IP steps for startups should be the same as for large multinationals, but within their budget.
Make IP decisions and do so early
One of the main (and early) steps is to make a considered decision about what IP means to your business and what IP tools will be used to support your business model. Not doing so can cause big problems later for your business. You need to have answers to the potential IP questions that may be raised by future investors or exit targets at the time of their due diligence.
You may have made a conscious decision to not pursue registered IP rights, which can be perfectly acceptable. For example, startups often do not register their trade marks because they have an exit strategy in mind—an exit strategy that will see their business absorbed into a large organisation with its own trade mark protected house brands already in place. On the flip-side, the brand may play an important role in the value of the startup eg, TradeMe, Xero and 42 Below.
Avoiding any IP speed bumps
One major difference between big companies and startups is that big companies can steam-roll over mistakes they make with their IP. Startups cannot afford to have such speed bumps. For some, dealing with one or two speed bumps may be fine, but multiple or compounding problems could be crippling. This makes it even more important for startups to make careful IP decisions very early on and to get good IP advice from a patent attorney that knows their industry.
I was involved with the preparation of an investment disclosure statement for a well-known New Zealand company that wanted to raise capital to expand their service into the US. They had been running their very successful business in New Zealand for 10 years. Within the space of three hours of searching the US patent office database, I found a show-stopper patent owned by a US company. Patent infringement was certain had the New Zealand company entered the US market. We investigated if the patent was available to license, only to find out that it had been licensed exclusively already. The IPO did not proceed.
The shotgun approach
Startups cannot always afford a full suite of IP protection. So, as a startup, you need to prioritise and stage your IP spend to help achieve your desired overall business strategy. A shotgun approach to IP protection is not realistic. This means that startups need to have an even better understanding, compared to larger companies, of the value that IP can have to their business.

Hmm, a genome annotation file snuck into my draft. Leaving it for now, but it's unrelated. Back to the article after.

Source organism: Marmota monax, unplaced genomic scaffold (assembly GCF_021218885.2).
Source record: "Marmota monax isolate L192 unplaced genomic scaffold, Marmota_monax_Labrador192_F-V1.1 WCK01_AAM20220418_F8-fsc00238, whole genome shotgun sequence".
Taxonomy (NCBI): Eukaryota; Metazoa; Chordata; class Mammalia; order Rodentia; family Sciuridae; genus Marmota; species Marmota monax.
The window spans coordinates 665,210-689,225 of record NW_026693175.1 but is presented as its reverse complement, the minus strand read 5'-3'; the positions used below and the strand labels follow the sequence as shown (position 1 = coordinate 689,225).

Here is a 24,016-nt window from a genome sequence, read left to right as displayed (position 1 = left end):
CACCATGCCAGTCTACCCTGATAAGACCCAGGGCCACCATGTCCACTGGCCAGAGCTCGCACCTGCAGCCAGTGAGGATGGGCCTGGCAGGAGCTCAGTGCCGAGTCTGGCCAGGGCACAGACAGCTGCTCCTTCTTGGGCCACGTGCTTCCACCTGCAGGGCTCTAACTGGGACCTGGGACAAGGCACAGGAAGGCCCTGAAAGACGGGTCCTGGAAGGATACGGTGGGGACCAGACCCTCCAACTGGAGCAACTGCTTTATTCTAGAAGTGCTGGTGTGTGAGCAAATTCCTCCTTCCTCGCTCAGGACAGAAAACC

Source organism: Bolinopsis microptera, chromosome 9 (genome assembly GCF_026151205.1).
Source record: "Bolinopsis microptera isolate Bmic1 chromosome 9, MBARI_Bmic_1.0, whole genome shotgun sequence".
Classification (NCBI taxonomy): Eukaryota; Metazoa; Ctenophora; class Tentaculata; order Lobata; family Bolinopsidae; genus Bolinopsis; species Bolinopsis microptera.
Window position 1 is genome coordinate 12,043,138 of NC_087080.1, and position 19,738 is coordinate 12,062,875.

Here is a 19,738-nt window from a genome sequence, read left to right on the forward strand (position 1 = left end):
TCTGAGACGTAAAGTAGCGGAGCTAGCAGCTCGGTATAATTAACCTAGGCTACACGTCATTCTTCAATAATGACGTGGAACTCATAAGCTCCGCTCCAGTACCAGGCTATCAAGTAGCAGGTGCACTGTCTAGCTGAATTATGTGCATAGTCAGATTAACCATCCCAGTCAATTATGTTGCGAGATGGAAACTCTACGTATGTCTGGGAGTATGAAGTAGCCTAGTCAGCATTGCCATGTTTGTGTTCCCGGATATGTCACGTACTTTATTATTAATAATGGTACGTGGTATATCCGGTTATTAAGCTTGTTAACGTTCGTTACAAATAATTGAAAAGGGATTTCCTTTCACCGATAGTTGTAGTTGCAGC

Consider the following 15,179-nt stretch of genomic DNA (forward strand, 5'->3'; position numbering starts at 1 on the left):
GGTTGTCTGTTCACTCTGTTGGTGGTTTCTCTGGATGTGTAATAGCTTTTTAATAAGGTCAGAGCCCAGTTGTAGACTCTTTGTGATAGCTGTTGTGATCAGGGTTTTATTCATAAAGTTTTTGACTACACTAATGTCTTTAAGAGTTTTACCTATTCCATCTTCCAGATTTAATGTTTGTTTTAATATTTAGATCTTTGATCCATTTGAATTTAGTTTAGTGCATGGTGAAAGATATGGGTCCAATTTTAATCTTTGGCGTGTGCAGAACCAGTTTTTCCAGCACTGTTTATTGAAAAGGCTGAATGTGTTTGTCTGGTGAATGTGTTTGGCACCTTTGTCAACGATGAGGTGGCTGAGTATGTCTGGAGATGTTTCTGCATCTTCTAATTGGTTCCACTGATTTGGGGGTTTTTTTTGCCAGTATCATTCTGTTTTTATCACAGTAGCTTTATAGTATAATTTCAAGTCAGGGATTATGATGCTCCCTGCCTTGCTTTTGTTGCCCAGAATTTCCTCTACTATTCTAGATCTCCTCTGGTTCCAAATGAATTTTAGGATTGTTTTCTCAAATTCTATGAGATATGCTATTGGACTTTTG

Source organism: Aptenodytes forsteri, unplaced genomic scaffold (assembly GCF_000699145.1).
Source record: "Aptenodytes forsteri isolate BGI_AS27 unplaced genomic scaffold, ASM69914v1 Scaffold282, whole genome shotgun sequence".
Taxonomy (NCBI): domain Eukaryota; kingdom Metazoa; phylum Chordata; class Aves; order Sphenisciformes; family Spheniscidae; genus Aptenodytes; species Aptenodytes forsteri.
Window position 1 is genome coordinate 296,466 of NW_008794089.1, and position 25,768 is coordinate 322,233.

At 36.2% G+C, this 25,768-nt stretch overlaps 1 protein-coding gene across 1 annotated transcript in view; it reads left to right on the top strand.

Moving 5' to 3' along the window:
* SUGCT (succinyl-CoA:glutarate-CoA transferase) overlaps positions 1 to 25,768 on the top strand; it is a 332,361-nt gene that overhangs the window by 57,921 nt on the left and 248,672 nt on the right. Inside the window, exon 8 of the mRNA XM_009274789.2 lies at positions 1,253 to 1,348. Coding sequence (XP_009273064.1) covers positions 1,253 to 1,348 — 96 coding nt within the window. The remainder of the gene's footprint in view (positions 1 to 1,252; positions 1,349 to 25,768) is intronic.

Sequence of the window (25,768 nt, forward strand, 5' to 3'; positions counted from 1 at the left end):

Startups need to make every shot count, especially because the proportional value of IP, compared to the total value of the startup, is much larger than for an established company. Sometimes IP is the only asset a startup has.
Types of IP protection
It is vital to know early on what IP protection a startup can have, what the benefits will be, and what the costs will be to secure such protection over time. It is important not to bite off more than can be chewed.
Some forms of IP protection are not expensive.
- IT system firewalls help protect your trade secrets.
- Using non-disclosure agreements (NDAs) can ensure your know-how is not misused.
- Copyright is free and can protect your source code or manuals from being copied.
Keeping all, or some, IP secret may be the best form of protection. However, the costs of keeping such secrets, or the cost of losing the secrets to your competitor, can also be high.
One employee of General Motors sold trade secrets a few years back, costing the company an estimated $40m of research and development spanning over 20 years. It is estimated that trade secret theft cost the US economy $300 billion in 2012.
Failure to protect IP is like not locking up the lab or office every night. Eventually someone will come in and use what is not their own hard work.
The key steps are to:
- identify what IP rights are going to have maximum effect in increasing the value of the business,
- budget to protect your IP and implement,
- do so early.
The crystal ball
I keep talking about being early with considering your IP strategy. This is because many forms of registered IP rights need to be in place before new initiatives are made public. This means that crystal ball gazing may be necessary. But being equipped with information about what will impact the scope of IP protection, and what you will be permitted to protect as yours, will help crystallise your thinking.
Perhaps your invention is not as original as initially thought and, as a result, the scope of any patent will be so narrow that it will be of no commercial value. But on the flip side, the invention may be very unique and entitled to very broad protection.
Another difficulty that startups have is crystallising their business model so that the right IP tools can then be chosen to support the model. Changes are often made to the business model of startups based on changing exit or market opportunities and FTO risks that may surface down the track. Large companies have the benefit of knowing who they are and how they will grow older. A manufacturer like Gallagher knows its road to market and uses IP to keep competition out of the market. So some degree of a shotgun approach may be necessary, ensuring a regular review of the IP strategy is done so as to cull any redundant IP.
Points to think about
All of these things can help increase the value of a start-up and show you are on the ball with your IP when someone wants to make you an offer you can’t refuse. This aspect is really important—being IP savvy and ready for the sale and purchase process, or whatever the next phase in the startup’s life may be.